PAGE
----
Thursday, August 5, 2010

The Fantasy Rock Garden and a Second Helping of Delhi

I'm in Nepal for two weeks, and very late (a month!) posting the final edition of my last trip. I probably won't post this Nepal trip until I'm back in Canada. My Rajasthan-Agra trip ended in Delhi to visit Nishant, another PhD student at my university in Canada, York University. The main tourist area, Pahar Ganj, had a totally different face, since the street had been gutted in preparation for the Commonwealth Games this year, and was under construction.

But first, I took a looooooong day trip to Chandigarh, the shared capital of Punjab and Haryana. Nek Chand started the Fantasy Rock Garden in the 1970s to express his artistic energies using industrial waste. The garden is a maze of imaginative landscapes, walls of mosaic art, and populated with whimsical people and animals. At times it reminded me of the Spanish artist Gaudi, but it was entirely unique at the same time. I loved it!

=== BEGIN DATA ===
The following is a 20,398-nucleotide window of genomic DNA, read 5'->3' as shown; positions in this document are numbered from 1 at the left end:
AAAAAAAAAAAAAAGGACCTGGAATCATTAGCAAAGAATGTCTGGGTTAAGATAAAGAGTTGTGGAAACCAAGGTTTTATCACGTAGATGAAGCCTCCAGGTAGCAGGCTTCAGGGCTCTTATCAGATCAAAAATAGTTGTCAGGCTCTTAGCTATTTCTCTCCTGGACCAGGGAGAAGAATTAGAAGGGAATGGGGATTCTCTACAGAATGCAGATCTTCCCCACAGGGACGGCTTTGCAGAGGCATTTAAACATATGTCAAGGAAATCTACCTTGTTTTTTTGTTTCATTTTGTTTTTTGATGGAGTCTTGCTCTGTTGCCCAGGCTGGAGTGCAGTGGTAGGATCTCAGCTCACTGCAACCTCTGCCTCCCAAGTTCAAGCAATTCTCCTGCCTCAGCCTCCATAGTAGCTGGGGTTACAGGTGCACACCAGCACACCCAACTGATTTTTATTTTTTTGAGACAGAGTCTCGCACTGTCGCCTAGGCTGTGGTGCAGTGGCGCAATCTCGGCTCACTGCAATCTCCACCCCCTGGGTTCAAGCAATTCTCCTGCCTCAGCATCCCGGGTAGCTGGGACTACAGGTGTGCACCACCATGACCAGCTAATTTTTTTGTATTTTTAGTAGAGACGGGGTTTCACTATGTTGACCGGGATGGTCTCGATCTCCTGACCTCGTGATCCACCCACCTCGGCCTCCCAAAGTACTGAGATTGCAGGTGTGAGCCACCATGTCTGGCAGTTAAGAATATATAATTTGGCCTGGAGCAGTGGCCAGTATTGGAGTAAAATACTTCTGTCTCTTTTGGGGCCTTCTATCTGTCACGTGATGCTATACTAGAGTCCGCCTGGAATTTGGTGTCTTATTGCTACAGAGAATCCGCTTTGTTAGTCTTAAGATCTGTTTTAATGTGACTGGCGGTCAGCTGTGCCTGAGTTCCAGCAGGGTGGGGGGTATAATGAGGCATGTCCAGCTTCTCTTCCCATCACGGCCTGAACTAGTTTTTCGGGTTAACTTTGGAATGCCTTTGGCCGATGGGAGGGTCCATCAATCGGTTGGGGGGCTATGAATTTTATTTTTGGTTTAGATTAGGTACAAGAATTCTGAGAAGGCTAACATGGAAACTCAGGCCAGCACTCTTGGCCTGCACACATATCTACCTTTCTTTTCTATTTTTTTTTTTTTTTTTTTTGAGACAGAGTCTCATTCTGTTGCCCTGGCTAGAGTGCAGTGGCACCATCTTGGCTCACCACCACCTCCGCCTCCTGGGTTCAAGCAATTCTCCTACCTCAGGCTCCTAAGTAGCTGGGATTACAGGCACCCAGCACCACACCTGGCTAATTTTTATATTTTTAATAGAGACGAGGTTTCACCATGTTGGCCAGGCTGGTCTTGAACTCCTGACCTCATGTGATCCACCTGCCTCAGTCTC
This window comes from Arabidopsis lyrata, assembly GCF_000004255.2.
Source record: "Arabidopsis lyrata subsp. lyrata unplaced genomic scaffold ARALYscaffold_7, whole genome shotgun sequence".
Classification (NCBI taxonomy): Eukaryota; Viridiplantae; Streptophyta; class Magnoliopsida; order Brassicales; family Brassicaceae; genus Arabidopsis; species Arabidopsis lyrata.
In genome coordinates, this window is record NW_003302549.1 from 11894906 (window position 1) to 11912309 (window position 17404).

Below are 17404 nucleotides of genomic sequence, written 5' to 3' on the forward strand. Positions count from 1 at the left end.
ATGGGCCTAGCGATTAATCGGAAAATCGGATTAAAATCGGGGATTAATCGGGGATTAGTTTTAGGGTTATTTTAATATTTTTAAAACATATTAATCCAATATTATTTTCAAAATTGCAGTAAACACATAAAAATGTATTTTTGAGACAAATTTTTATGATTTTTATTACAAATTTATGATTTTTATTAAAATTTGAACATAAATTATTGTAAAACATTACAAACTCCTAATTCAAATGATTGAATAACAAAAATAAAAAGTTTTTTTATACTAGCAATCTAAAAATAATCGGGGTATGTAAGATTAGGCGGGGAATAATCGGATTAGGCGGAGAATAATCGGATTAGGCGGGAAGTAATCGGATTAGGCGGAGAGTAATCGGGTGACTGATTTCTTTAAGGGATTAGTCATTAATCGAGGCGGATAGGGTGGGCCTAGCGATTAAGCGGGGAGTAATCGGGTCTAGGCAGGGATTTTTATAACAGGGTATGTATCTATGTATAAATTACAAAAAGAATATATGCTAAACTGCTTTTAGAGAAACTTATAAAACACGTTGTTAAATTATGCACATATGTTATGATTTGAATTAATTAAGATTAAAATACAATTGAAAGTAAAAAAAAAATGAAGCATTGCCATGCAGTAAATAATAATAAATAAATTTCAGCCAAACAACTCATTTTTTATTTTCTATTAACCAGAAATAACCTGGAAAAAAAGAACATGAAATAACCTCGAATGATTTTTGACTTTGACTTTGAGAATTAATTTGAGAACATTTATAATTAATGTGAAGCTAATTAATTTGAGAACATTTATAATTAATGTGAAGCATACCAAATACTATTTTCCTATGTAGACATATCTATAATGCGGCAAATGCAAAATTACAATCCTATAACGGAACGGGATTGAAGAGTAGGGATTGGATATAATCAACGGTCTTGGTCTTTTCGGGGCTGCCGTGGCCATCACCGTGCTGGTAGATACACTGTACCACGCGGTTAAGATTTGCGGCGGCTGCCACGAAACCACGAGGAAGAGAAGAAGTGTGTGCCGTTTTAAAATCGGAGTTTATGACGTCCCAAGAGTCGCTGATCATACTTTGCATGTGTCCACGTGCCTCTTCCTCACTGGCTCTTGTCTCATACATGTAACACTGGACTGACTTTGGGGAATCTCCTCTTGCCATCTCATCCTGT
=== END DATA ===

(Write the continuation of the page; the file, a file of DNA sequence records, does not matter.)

With a little time left before my train back to Delhi, I stopped at the High Court, and took a few photos of the Open Hand sculpture.

Back in Delhi I spent the day with Nishant. We visited the Dr. Ambedkar National Memorial, built on the site where Ambedkar died December 6, 1956, and took a brief tour around the Delhi University campus.

Next we stopped at Delhi's main gurdwara. I'm a big fan of Sikh temples; I find them very welcoming. We sat to listen to devotional songs for a while, and talked about our religious inclinations.

On to Firoz Shah, which includes a ruined mosque where people still come to pray. An Ashokan column is perched on the top of a hill which was converted into Muslim shrines. The ruins make an interesting contrast with the new sports facilities across the road under construction for the Commonwealth Games.

The light was fading fast, and then the monsoon hit with a huge force! Torrential rain flooded the streets, and my waterproof jacket was hardly any use. On top of that, our autorickshaw broke down, so we had to find a new one. Even that autorickshaw had problems navigating the flooded streets, so we had to walk a few blocks to reach the train station, sometimes through knee-deep water! A good experience of the power of the monsoon, before heading back to Pune once again.

1 comment:

  1. Hi Carolyn:

    Delhi seems awfully dug up. I, too, loved Nekchand's creations. Seems like you have seen almost every part of India, except Kolkata!